Amidst all the talk of inflation, recession, and liquidity, here’s something positive. A report by Ernst & Young in partnership with Upekkha Value SaaS Accelerator says that eight out of 10 Indian SaaS companies have a burn multiple of under 1.5x. Indian B2B SaaS is twice as capital efficient compared to its global counterparts, says the report. This puts them in a good position when ‘profitable growth’ becomes the talking point.
The Kissflow story
Keep It Simple, Stupid. From starting out with a low-code platform, before its time had come, to pivoting to the workflow platform, Kissflow, and pivoting back to low-code – one of the core leaders of SaaSBOOMi, Kissflow founder Suresh Sambandam goes into his journey and that of SaaS, as a guest on the Forbes Startup Fridays podcast. One of his bon mots – what Kiss stands for.
Suresh shares his dream of making Kissflow one of the top two in its category, his goal of $100 million ARR rather than aspiring for valuation, and his firm belief that Indian SaaS can deliver $1 trillion in value.
The AWS of fintech: Meet Prabhu Rangarajan, co-founder of M2P Fintech, providing API infrastructure for payments, lending, and banking, on Suresh’s Founder’s Deep-Dive podcast. How did M2P Fintech scale at a breakneck speed from a 60-member company before the pandemic to a 1200-member company now? Find out how they disprove the adage that too many cooks spoil the broth.
Underestimated value of content marketing
Our latest Founder’s Playbook feature the experience of a Guwahati SaaS startup, whose employee engagement product has been deployed in India’s IT services giants as well as Fortune 500 companies. Its secret sauce? Content marketing. A necessity to be frugal forced Vantage Circle to commit to content marketing five years ago, instead of splurging on paid marketing. Today it has a 50-member content marketing team and its HR blog in six international languages gets 2 million monthly unique visitors, generating most of its sales leads from across the world. Vantage Circle co-founder and CTO Anjan Pathak shares five secrets to success in content marketing, which he learned the hard way.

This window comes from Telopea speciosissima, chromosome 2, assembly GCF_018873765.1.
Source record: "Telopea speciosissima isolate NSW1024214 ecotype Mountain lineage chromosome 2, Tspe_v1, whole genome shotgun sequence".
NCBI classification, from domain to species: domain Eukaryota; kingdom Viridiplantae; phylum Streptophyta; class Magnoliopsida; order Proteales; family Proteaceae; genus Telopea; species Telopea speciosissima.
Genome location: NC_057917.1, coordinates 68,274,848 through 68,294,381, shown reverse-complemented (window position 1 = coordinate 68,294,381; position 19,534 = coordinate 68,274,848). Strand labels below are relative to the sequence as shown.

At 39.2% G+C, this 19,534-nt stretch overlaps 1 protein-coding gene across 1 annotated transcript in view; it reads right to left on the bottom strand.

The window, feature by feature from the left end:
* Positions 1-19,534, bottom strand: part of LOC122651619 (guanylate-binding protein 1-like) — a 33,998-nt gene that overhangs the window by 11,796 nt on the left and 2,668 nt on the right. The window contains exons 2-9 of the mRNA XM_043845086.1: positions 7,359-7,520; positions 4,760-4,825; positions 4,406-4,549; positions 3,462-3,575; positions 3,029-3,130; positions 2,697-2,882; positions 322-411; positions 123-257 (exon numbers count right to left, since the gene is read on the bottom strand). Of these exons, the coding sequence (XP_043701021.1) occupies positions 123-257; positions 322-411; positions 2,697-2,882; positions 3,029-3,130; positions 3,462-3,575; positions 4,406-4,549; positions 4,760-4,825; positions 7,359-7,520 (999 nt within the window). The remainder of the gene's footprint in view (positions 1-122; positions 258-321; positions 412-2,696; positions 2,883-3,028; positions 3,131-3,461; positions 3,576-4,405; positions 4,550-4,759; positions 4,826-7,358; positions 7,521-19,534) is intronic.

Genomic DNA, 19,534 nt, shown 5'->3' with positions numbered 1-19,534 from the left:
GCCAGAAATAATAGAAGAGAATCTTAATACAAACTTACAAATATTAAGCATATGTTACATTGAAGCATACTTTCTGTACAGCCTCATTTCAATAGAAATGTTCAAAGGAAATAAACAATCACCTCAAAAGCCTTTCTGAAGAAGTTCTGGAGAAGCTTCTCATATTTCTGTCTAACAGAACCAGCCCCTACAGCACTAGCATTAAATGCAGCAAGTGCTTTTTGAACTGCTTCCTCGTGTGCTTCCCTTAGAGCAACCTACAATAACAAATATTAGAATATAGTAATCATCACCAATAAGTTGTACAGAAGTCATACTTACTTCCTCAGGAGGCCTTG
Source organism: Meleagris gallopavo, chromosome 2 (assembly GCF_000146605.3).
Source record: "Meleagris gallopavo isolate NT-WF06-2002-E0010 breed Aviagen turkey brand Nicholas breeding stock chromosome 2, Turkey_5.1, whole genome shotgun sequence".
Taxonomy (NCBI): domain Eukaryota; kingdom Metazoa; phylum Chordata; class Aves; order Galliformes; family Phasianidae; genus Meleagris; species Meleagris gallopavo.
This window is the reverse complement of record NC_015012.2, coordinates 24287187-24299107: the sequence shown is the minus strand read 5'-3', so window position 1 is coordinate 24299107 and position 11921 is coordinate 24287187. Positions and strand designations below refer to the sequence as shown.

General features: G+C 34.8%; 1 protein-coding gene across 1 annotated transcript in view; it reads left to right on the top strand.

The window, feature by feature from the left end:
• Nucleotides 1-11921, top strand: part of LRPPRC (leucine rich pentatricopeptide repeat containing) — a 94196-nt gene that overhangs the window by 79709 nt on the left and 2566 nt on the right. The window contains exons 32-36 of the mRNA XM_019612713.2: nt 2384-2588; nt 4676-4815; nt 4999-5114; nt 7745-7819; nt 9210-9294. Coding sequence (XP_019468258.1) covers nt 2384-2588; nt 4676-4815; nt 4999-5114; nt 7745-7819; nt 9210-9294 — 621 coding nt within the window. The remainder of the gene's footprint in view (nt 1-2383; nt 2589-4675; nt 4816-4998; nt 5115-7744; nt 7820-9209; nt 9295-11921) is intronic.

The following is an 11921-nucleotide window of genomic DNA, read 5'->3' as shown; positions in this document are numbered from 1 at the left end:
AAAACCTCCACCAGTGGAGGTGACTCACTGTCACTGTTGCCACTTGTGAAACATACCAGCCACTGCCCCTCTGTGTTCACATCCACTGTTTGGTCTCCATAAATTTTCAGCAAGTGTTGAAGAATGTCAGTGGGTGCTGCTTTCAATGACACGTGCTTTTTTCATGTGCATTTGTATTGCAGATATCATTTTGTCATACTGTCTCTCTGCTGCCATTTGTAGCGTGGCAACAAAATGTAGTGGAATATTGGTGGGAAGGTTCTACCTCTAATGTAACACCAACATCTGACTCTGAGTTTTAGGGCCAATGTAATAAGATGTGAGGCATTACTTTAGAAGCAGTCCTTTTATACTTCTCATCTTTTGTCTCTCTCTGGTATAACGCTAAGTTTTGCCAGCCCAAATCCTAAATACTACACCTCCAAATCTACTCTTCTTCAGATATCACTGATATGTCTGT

Scams powered by AI
While generative AI tools like ChatGPT have become the latest craze, after cryptocurrency, there’s a dark side. Cybersecurity firm Darktrace claims that phishing scams have become more sophisticated since the release of ChatGPT. Hackers are sending email that sounds more convincing.
But the genie is already out of the bottle. Multiple fields are seeing a paradigm shift, including the legal profession. Large law firms are using ChatGPT to research and write legal documents. What could go wrong?
Mindful of growing concerns, the creator of ChatGPT, OpenAi, and others have signed up to a new set of guidelines on building and using AI tools more responsibly, says a piece in the MIT Technology Review.
Survive and thrive
We’re just a week away from SaaSBOOMi Annual 2023, whose theme is ‘survive and thrive’. We had huge demand for the event and had to say ‘no’ to many who applied. Seats got taken in no time, despite doubling our capacity this year. Do accept our regrets if you happen to be among those who missed out. We will have a bigger one next time.
To those who’re coming to Chennai for our flagship event, see you there soon!
Malavika, Sumit, Varun, & PC
Thanks for reading the newsletter! If you liked it, please share it with other founders to subscribe for free and get new posts on the 10th every month. If you have any suggestions or have some pointers on improving this, write to me please! I would love to hear from you ❤️